Traveling without even the sound of the car radio to break the silence, Loretta looked down at the clear glass vial in her hand. The vial held a small, dessicated sliver of something. Knuckle bone indeed. It could have been a chip of plaster, or a bone fragment from a small animal, or anything at all. If the thing was from a holy person how had it and the rest of the body gotten separated from each other? Did someone chip a piece off his hand before they buried him? Morbid, thought Loretta, really morbid. And who was in charge of collecting the bone piece? The whole idea of a relic sounded spooky. This was not a part of religious faith that she believed in, and she was sure Sister Joan didn’t either.
“I don’t believe in this.” Loretta blurted out suddenly.
“Don’t believe in what?” Father Leon sounded curious.
“Knuckle bones having magical powers. I think it’s morbid, and creepy, and old fashioned. Maybe people a long time ago ran around with bone chips in their pockets to visit the sick, but who does that now?”
Father Leon focused on his driving. “Let’s wait until after our visit to talk about it. Is that alright, Loretta? Can you wait?”
Loretta liked Father Leon. She could imagine what Sister Claire would have said if she’d called a relic morbid. Probably Sister Claire would have thrown her out then and there as incorrigible, hopeless material for being turned into a nun.
“I can wait. But I’m not going to believe in hocus pocus after the visit either.”
The family was gathered in the living room as Father Leon and Sister Loretta entered, the little girl’s grandmother and father and even younger siblings. The child’s mother was by her bedside, in a small finished porch just off the living room with lots of windows and sunlight. There were vases of flowers, and a small army of pristine, untouched teddy bears.There were Get Well cards adored with balloons. There were flickering votive candles and statues of the Virgin Mary. Everyone was dressed in their Sunday best, because Father was coming. The house was unnaturally silent, with no toys scattered and no sounds of children playing.
The grandmother offered coffee, which Father Leon declined for both himself and Loretta. He asked to see the child.
Loretta all but groaned out loud. The little girl had the same sunken look, the same pale, translucent skin as Sister Joan. The child lay still, her eyes open, her mother holding her hand. Loretta knew that if she grasped the child’s other hand the fingers would be ice cold.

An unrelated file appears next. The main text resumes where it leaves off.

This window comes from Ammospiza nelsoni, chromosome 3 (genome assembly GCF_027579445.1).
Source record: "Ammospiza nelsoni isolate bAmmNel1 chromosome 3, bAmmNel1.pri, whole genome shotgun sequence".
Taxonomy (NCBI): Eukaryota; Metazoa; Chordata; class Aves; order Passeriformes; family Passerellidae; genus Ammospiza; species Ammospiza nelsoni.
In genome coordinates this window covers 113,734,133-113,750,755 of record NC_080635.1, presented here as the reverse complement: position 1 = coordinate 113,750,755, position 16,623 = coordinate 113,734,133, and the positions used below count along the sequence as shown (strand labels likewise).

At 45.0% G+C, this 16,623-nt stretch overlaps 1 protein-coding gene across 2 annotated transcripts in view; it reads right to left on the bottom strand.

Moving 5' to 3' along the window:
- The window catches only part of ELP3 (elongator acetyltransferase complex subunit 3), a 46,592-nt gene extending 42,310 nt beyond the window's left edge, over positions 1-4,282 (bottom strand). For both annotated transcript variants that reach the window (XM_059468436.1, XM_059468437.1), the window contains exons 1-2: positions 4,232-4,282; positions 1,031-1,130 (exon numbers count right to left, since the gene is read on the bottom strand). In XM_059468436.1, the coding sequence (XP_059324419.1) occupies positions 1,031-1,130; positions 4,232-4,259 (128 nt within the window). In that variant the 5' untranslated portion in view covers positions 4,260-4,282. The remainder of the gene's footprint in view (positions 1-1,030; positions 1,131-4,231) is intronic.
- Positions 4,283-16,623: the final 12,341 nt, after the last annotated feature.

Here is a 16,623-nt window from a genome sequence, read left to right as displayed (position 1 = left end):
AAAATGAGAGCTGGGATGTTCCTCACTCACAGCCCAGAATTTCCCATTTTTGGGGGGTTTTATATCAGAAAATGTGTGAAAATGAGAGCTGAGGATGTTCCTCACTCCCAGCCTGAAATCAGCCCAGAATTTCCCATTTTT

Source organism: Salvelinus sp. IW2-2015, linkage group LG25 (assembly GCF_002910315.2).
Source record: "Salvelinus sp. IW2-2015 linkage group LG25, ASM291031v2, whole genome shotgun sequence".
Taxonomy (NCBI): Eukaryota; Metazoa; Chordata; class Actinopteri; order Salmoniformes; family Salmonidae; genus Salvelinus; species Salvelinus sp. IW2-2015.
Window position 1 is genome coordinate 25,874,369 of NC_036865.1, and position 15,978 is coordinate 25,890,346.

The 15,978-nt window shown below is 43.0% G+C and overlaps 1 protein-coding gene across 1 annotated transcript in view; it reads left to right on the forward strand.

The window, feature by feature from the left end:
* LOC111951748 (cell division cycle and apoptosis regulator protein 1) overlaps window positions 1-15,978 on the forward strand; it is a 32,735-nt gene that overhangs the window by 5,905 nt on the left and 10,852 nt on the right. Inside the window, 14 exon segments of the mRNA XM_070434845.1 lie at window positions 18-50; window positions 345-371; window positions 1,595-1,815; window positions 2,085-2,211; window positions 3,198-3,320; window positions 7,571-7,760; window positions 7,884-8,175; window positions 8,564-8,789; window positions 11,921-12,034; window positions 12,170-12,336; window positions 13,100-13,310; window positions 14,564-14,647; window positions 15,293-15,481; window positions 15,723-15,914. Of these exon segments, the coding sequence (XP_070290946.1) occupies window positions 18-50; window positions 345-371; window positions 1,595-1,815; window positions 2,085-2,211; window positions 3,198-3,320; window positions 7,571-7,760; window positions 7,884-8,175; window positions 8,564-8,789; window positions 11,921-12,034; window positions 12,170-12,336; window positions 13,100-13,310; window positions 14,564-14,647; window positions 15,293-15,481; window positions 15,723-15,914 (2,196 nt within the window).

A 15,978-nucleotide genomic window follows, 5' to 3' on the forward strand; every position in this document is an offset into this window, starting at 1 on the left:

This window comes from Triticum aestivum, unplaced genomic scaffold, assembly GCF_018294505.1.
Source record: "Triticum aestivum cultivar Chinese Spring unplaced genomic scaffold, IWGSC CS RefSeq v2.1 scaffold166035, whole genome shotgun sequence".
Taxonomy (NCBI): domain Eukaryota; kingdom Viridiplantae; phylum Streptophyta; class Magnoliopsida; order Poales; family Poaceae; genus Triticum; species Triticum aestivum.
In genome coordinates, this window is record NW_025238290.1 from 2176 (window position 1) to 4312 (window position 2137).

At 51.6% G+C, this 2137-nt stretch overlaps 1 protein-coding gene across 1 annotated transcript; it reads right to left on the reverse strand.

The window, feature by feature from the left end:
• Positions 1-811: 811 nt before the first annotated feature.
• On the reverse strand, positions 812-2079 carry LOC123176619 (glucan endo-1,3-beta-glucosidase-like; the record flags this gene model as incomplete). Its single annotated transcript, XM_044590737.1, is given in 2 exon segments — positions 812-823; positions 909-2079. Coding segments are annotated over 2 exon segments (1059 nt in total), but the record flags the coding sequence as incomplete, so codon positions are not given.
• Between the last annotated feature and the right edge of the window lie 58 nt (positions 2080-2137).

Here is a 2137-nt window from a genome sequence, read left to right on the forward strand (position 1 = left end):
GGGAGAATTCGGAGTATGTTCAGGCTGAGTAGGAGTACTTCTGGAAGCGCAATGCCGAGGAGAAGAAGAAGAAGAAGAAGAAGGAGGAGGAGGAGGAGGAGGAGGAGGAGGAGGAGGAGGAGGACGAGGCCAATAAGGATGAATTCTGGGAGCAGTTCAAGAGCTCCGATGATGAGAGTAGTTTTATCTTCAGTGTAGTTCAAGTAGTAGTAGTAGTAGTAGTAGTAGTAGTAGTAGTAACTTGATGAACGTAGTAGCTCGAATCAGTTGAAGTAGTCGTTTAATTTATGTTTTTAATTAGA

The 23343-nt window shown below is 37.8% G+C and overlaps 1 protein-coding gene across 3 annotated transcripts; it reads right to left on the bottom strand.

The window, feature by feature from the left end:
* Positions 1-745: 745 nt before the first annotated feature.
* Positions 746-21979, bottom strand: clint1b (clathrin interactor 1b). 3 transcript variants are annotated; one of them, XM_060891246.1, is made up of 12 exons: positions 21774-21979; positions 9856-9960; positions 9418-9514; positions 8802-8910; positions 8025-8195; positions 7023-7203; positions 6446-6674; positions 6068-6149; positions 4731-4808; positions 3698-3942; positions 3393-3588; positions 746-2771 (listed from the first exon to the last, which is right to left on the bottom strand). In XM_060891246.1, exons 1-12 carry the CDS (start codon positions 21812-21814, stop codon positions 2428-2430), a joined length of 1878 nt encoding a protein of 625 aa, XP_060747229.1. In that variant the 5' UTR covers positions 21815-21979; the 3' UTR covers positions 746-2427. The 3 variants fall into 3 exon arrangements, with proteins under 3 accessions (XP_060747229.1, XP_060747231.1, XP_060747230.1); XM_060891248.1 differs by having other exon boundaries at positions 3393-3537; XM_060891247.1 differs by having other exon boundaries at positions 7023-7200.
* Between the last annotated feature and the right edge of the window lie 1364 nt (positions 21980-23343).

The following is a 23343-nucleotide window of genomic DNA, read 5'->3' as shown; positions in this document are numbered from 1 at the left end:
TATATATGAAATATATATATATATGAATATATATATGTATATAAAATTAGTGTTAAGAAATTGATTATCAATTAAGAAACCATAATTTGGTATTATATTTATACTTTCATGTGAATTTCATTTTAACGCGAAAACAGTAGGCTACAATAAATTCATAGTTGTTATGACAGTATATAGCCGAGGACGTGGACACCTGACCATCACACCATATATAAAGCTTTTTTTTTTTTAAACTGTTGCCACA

Quietly, Father Leon asked Loretta for the vial. He placed it on the child’s forehead, and began to pray. He prayed that the child not suffer. He said that God was weeping along with her family. He prayed for understanding, for acceptance of God’s mysterious ways, for all of them to trust in God’s love. Then he bent down and whispered in the ear of the child, a message that only he and the child could hear.
The little girl’s mother asked if Father Leon would lead them in saying the Rosary, and for what seemed to Loretta like an interminable time, she and Father Leon prayed with the family in unison and out loud.
Hail Mary full of grace …
Father Leon and Loretta barely made it back to the car before Loretta began to sob. She hadn’t been able to cry for Sister Joan, but she cried uncontrollably for the small, bedridden stranger.
Father Leon began to speak, his voice drained from the emotion of the visit. “Loretta, it isn’t about whether we believe in the relic or not. It’s about whether the family believes, and they do. Our visit brought them comfort. They can’t see God, but they can see us, and we remind them that God has not abandoned any of them, even their very sick little girl. That’s what religious life is all about, this thing you and I and Sister Joan are called to do. It’s about giving people hope that God does not abandon us.”
Father Leon took the long way back to the convent so that Loretta could compose herself and not be vulnerable in front of the curious Sister Claire.
The child died but Loretta decided more firmly to trust Sister Joan and stick it out long enough to see if she and God did have a story, which was something of a miracle.